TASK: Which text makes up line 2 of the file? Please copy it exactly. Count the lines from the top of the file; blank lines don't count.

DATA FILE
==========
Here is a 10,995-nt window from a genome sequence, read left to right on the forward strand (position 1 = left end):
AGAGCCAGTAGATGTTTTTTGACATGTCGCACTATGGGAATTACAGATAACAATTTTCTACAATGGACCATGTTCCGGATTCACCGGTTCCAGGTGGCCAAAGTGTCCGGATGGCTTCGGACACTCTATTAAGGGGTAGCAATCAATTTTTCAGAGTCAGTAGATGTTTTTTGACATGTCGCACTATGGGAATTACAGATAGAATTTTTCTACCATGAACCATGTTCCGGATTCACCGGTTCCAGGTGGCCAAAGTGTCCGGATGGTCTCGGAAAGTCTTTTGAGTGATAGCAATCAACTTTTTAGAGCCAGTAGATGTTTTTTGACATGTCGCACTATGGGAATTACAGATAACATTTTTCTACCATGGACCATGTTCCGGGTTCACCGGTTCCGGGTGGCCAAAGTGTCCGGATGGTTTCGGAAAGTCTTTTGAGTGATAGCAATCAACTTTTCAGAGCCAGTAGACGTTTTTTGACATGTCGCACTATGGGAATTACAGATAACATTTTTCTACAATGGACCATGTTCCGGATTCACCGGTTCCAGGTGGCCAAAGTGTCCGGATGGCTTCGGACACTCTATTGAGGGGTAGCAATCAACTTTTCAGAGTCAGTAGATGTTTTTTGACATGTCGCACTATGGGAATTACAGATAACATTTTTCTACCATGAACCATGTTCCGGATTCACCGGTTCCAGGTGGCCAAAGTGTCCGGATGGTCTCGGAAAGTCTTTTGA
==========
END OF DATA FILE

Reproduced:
AGAGCCAGTAGATGTTTTTTGACATGTCGCACTATGGGAATTACAGATAACAATTTTCTACAATGGACCATGTTCCGGATTCACCGGTTCCAGGTGGCCAAAGTGTCCGGATGGCTTCGGACACTCTATTAAGGGGTAGCAATCAATTTTTCAGAGTCAGTAGATGTTTTTTGACATGTCGCACTATGGGAATTACAGATAGAATTTTTCTACCATGAACCATGTTCCGGATTCACCGGTTCCAGGTGGCCAAAGTGTCCGGATGGTCTCGGAAAGTCTTTTGAGTGATAGCAATCAACTTTTTAGAGCCAGTAGATGTTTTTTGACATGTCGCACTATGGGAATTACAGATAACATTTTTCTACCATGGACCATGTTCCGGGTTCACCGGTTCCGGGTGGCCAAAGTGTCCGGATGGTTTCGGAAAGTCTTTTGAGTGATAGCAATCAACTTTTCAGAGCCAGTAGACGTTTTTTGACATGTCGCACTATGGGAATTACAGATAACATTTTTCTACAATGGACCATGTTCCGGATTCACCGGTTCCAGGTGGCCAAAGTGTCCGGATGGCTTCGGACACTCTATTGAGGGGTAGCAATCAACTTTTCAGAGTCAGTAGATGTTTTTTGACATGTCGCACTATGGGAATTACAGATAACATTTTTCTACCATGAACCATGTTCCGGATTCACCGGTTCCAGGTGGCCAAAGTGTCCGGATGGTCTCGGAAAGTCTTTTGA